• Cream Cheese Frosting: I’m not the biggest fan, but I know people love it.  So why not? (Example: Chocolate Cupcakes with Caramel Filling, Cream Cheese Frosting and Sea Salt Candied Walnuts <– can totally be made into a layer cake)

What’s your favorite way to frost a cake?  or are you that person who leaves all the frosting behind?


11 thoughts on “Confession: I Don’t Love Swiss Meringue Buttercream

  1. scriptandserif says:

    I’m so bummed to read that you aren’t a fan of SMBC! I use it almost exclusively because it’s one of my most favorite things in the world. After making countless (hundreds?) batches of SMBC, I do notice some slight textural issues in the final outcome that may be a reason why you did not like it. Of course I may be totally off mark so please disregard the unsolicited advice. First I like to whip my meringue to stiff glossy peaks, like pretty darn stiff. When I think it’s done I whip some more to be sure. I love using Straus organic sweet cream butter for the flavor. I make sure the butter is definitely room temperature, a bit more on the softer side than cold. When it’s this soft I don’t find that the meringue will deflate much even when you add larger chunks of butter (I don’t have the time/patience to do 1 tbsp at a time like some suggest). If you decide to keep it on the whisk attachment then I would not go higher than 3 on a kitchenaid, but when I add jam i prefer to use the paddle attachment on 1 or 2 speed to break up any bits of jam. When I first started out sometimes the buttercream would start out fluffy but by the time I ate the cake it would feel and taste greasy like I’m eating a stick of butter. I haven’t changed my recipe so it’s definitely a change in technique! The final outcome is not sweet like American bc, but definitely luxuriously silky, almost like the smoothest freshly churned ice cream.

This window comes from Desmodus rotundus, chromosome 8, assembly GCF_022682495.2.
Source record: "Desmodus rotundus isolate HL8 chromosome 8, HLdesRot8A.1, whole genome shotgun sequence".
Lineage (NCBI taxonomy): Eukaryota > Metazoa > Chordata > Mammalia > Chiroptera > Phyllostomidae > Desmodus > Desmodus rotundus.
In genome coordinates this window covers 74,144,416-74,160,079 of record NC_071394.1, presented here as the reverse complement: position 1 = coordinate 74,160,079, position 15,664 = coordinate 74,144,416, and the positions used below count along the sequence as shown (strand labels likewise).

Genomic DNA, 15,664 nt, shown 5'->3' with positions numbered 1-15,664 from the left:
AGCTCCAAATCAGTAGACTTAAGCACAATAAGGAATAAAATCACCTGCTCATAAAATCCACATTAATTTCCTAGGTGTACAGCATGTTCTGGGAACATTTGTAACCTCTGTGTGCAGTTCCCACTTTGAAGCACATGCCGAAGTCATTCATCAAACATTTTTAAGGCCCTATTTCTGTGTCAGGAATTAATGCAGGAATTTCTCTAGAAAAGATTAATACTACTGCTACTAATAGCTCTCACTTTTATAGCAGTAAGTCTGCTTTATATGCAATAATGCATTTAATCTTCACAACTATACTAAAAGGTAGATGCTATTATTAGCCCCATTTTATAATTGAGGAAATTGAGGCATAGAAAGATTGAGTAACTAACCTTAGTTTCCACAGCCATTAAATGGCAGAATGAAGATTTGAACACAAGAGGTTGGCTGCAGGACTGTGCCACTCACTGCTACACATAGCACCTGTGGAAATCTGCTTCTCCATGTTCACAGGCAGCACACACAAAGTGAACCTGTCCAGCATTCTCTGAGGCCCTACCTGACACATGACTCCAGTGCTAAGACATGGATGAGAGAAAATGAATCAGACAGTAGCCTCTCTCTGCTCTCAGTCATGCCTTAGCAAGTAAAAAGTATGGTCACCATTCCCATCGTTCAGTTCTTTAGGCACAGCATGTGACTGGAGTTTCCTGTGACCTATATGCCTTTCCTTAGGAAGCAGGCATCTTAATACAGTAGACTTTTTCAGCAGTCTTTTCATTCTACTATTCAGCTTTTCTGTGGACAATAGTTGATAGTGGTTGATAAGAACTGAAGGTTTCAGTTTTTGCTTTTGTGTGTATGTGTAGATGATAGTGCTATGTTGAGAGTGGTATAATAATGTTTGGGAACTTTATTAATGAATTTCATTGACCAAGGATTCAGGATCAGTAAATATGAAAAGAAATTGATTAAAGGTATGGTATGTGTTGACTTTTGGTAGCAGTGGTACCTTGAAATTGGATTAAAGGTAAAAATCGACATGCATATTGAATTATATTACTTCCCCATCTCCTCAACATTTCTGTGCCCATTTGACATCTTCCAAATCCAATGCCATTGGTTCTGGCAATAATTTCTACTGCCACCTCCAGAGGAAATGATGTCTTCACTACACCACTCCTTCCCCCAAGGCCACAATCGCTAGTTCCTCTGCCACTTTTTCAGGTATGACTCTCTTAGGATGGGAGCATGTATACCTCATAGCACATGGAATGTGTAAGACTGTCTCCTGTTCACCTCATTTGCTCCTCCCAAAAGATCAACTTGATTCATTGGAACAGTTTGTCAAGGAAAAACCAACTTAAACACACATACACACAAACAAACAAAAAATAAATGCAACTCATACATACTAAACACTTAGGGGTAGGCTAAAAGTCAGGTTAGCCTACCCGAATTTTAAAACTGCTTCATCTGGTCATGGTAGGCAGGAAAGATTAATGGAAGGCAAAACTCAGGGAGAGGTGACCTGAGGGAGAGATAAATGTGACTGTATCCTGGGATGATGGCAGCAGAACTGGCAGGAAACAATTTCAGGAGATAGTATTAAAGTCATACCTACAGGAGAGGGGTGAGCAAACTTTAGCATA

Also, I actually find it much easier to get smooth edges on American buttercream, plus it holds up better in warmer weather which sounds perfect for the wedding cake you’re making!

    • Karla @ Foodologie says:

      Ok first let me tell you how much I appreciate your very thoughtful response! I will say I looooved the texture of the SMBC but it was just the butter flavor I couldn’t get past. You definitely convinced me to give it another try (and I think I’ll try whipping the egg whites more this time). Thanks for the tips! Very much appreciated!

    • Erim says:

      Hi! I’m just trying out SMBCs and I def feel it tastes too buttery for most flavors I’ve tried so far, which is disappointing. Can you tell me what techniques you think you used to improve the taste and texture of your SMBC?

Leave a Comment

Fill in your details below or click an icon to log in: Logo

You are commenting using your account. Log Out /  Change )

Twitter picture

You are commenting using your Twitter account. Log Out /  Change )

Facebook photo

You are commenting using your Facebook account. Log Out /  Change )

Connecting to %s